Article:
Welcome to Edition 3.23 of the Rocket Report! Times are good when SpaceX launches a rocket on Thursday evening and United Launch Alliance has the potential to breaks its streak of scrubs on Sunday. After that, the next big US launch will be the Crew-1 mission carrying four humans into space—the most people launching at one time in more than a decade.
As always, we welcome reader submissions, and if you don’t want to miss an issue, please subscribe using the box below (the form will not appear on AMP-enabled versions of the site). Each report will include information on small-, medium-, and heavy-lift rockets as well as a quick look ahead at the next three launches on the calendar.
Rocket Lab to attempt a first-stage recovery. Rocket Lab said Thursday it will attempt to recover the first stage of its Electron rocket for the first time with its next mission, scheduled for liftoff in mid-November. Company founder Peter Beck said he was not sure what Rocket Lab would fish out of the ocean. It could be a nearly intact first stage or, he admitted, “a smoldering stump.” The key with this test, he said, was to gather data about the parachute system, Ars reports.
Catching a falling rocket … With the current recovery plan, as the Electron rocket descends lower into the atmosphere, a drogue parachute will deploy, followed by a main parachute. If all goes well, the rocket should splash into the ocean while traveling less than 10 meters per second. After this (and likely other splashdown tests) demonstrates the company is able to bring the first stage back whole, the final step will be catching the vehicle midair using a helicopter. This will avoid water damage to the vehicle from the ocean.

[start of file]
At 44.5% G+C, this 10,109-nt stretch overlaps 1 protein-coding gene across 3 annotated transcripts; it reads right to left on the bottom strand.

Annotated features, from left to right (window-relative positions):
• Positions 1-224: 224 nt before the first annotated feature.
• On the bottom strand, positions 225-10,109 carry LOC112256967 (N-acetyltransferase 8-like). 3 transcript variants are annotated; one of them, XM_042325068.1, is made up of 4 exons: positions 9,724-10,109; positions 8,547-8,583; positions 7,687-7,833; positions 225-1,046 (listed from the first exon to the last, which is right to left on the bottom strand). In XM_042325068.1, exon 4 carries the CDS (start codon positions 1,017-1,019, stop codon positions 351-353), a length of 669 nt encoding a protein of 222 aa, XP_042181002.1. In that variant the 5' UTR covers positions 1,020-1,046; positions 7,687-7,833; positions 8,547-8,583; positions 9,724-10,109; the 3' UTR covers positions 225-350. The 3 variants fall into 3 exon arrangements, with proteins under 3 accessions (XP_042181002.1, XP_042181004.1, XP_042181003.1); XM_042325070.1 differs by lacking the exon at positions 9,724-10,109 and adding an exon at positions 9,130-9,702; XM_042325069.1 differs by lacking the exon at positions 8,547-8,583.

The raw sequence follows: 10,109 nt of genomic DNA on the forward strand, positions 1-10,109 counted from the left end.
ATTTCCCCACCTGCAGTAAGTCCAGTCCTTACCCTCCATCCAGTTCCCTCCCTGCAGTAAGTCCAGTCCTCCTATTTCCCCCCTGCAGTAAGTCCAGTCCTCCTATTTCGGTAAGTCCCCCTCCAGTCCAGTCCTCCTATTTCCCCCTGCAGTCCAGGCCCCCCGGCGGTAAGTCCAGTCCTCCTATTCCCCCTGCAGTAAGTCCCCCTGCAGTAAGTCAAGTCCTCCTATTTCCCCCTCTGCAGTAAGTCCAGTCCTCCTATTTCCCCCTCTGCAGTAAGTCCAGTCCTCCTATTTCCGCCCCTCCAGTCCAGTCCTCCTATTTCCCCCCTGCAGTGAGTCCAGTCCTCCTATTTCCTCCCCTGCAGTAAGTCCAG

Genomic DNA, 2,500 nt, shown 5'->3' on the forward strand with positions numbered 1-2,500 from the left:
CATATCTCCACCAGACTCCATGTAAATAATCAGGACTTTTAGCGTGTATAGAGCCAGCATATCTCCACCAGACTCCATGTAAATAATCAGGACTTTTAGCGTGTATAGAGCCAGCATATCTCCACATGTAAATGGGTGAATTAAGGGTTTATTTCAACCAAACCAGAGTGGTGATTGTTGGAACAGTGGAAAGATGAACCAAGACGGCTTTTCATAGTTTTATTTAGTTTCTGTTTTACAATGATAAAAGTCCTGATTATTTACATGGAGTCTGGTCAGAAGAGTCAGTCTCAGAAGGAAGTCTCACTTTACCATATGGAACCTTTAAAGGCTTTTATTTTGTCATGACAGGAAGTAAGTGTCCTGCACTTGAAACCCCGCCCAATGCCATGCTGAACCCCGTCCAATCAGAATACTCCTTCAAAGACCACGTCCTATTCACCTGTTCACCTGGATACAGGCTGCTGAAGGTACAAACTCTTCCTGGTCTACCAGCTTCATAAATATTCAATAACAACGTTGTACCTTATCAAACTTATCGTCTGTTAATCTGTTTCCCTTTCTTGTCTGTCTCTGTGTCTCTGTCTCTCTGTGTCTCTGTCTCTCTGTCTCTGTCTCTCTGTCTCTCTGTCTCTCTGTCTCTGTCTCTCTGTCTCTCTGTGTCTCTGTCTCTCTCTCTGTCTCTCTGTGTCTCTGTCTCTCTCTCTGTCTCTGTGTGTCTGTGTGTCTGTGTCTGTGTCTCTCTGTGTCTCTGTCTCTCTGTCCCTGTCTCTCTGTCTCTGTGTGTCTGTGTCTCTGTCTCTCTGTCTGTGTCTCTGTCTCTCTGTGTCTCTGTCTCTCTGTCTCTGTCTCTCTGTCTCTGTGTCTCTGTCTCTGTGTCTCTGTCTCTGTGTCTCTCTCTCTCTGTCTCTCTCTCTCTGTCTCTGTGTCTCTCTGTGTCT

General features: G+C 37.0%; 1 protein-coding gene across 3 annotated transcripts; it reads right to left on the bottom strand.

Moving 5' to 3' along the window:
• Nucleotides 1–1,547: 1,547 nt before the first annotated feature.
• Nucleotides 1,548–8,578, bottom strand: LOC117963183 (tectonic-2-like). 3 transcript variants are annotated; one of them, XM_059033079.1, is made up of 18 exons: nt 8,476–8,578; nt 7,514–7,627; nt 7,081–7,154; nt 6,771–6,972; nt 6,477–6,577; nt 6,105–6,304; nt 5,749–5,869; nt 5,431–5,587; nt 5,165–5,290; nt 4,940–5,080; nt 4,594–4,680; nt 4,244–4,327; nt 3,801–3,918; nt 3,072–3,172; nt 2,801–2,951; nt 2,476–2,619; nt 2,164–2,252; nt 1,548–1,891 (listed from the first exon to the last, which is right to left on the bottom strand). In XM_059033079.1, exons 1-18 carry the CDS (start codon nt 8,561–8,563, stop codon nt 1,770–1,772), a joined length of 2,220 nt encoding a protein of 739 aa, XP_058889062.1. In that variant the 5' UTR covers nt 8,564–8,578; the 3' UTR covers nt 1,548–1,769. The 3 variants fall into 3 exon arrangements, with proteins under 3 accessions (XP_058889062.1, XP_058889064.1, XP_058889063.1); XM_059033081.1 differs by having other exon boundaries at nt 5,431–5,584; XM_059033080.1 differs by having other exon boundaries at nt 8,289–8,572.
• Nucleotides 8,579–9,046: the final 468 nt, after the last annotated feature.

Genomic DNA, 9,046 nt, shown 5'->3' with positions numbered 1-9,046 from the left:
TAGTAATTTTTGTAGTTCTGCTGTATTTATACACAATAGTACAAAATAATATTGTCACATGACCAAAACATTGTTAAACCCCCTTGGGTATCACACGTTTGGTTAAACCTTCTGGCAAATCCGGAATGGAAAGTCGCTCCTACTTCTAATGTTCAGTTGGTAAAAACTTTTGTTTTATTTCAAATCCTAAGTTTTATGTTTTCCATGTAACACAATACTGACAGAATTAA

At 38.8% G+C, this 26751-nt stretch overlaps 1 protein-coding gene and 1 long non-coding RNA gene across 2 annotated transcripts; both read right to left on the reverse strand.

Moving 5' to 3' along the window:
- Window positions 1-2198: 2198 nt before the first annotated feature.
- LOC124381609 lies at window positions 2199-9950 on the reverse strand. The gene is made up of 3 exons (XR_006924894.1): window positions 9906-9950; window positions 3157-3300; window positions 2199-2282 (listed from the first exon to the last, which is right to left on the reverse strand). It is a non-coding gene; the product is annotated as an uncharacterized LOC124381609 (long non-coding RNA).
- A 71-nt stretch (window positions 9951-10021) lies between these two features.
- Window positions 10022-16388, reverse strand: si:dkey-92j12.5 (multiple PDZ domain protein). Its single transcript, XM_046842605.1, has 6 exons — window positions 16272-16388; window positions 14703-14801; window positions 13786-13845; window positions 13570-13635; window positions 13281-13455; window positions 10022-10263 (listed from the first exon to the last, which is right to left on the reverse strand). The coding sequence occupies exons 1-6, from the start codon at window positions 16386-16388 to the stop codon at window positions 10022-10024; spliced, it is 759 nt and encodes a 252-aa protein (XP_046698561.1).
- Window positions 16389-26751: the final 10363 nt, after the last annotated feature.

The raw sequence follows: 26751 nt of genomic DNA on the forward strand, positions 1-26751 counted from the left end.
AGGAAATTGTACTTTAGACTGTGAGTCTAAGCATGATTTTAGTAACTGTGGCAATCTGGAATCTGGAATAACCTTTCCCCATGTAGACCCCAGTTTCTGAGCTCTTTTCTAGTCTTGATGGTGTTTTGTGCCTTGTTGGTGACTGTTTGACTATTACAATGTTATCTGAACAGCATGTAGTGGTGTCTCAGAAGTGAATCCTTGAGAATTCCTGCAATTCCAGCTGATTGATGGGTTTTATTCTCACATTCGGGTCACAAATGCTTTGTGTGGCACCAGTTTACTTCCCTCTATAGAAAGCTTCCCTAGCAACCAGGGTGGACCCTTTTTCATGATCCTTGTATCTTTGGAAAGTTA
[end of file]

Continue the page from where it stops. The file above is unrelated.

ESA supports three small-launch startups. On Tuesday, the European Space Agency said it has signed Boost! support contracts with three German New Space companies: HyImpulse Technologies, Isar Aerospace Technologies, and Rocket Factory Augsburg. All three companies are developing small-satellite launch vehicles—and it’s going to be a fun “space race” to watch in Germany.
A helping hand … The contracts are worth 500,000 euros each, and they’re aimed at helping the companies move from development to operations. Awards to other companies may be announced in the future. “We look forward to supporting these companies in achieving their ambitious objectives, fostering diversification and competitiveness of the European space transportation sector,” said Jorgen Bru, ESA’s Commercial Services Manager. (submitted by platykurtic)
Virgin Orbit invests in a launch customer. SpaceNews reports that Virgin Orbit plans to invest in the financially troubled satellite-constellation company Sky and Space Global (SAS), as well as partner with it on launch and satellite services. SAS said that Virgin Orbit will take a stake of no less than 14.7 percent in the company by purchasing shares at a price of $0.14 each.
Canceled launch deal … The investment appears to be valued at about $2 million, and in exchange for the investment, the companies will cancel a previous launch agreement valued at $55 million Australian. SAS will also sign a three-year “launch services and consulting agreement” with Virgin Orbit for $1 million per year, and the two companies will agree to promote each other’s services. Unless SAS makes a big recovery, this would appear to be a substantial loss of launch contracts for Virgin Orbit. (submitted by Ken the Bin)